Sunday, 4 March 2012


Lent means “to lengthen”, which occurs when the days lengthen in Spring. It’s a time when we start to see change, and signs of new hope. Lent it seems, it not just for Christians, it’s built into the nations DNA. Like Easter and Christmas, Lent is something even people with no faith take part in, according to a mini survey I recently conducted. People are either giving-up or starting-up something.

Jesus spent 40 days fasting in the wilderness in preparation for his ministry. Lent is a time when we think, and prepare for the great celebration that is Easter, when Jesus rises again. Traditionally people then fasted (gave up some type of food) at this time, in remembrance of what Jesus did.

Chocolate CamberleyChocolate is the most popular thing people are fasting, or giving up today, and it’s no easy task! Lent is synonymous with “giving things up”, and we are using it as an opportunity to get healthy. It seems we long for self-discipline. “I have given up laziness! I've been trying to lose weight for ages but have been lacking in enthusiasm. Lent, for me, was just what I needed to spur me on.” said one earnest respondent.

But people aren’t just giving up things. Do you ever feel like sometimes you are just wandering in the wilderness, and want to try something new, something positive that adds benefit? Perhaps we long for change, that brings with it, a new sign of hope.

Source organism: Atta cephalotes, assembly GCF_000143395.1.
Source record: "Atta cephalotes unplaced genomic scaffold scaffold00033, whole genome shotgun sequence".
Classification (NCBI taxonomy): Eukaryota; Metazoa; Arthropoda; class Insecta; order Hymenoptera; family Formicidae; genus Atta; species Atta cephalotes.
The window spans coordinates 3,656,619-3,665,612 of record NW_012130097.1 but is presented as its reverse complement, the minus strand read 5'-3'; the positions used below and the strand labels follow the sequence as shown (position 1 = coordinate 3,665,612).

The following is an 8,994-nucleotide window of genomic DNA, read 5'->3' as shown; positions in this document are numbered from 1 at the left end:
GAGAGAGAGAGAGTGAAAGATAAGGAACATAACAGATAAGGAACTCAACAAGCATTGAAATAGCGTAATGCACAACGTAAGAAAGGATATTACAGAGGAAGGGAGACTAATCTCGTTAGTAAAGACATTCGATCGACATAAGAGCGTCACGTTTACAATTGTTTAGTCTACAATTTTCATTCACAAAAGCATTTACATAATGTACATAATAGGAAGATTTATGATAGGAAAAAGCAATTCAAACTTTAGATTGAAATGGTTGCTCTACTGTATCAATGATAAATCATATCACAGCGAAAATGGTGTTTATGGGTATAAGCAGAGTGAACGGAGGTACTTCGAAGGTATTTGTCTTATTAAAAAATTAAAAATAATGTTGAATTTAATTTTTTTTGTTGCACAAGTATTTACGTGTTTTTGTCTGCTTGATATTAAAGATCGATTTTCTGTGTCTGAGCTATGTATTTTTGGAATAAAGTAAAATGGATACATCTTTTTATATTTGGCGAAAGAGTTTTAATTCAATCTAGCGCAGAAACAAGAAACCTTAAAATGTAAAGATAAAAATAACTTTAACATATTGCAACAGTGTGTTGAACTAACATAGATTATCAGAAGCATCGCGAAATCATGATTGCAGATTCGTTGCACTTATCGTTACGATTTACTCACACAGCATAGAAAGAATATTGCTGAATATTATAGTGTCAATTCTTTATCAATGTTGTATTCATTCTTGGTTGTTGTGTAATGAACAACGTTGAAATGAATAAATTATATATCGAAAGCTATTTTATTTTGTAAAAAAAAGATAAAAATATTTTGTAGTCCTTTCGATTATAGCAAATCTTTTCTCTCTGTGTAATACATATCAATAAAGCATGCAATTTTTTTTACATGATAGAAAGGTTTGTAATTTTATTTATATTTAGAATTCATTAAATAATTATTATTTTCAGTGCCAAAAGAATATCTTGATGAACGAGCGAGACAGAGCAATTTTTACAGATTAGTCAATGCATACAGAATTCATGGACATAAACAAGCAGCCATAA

Another respondent said “I started running (for the first time in 25 years) just before Christmas, aiming to run the London Marathon in April. My aim for Lent is to go the extra mile every time I run during Lent - which should add up to an extra 30 miles or so training”. Yet another said “I'm learning to love myself because I've only recently really begun to understand that when Jesus said 'love others as you would yourself' - that you have to actually love and respect yourself to be able to love others in the way he instructed.”. So, many of us are on a journey through Lent, reflecting, fasting, but always improving ourselves.

Some of the specific Christian activities that are popular this year are listening to the bible online (from the Bible Society), or signing up for Christian Aid’s “count your blessings” programme.

Whatever you are doing, or not doing, it seems to me, Lent is a personal challenge. I really hope your challenge is working out well, and you are starting to see signs of hope, just like the new life that is stirring as we head towards Spring.

How are you getting on with the Lent challenge?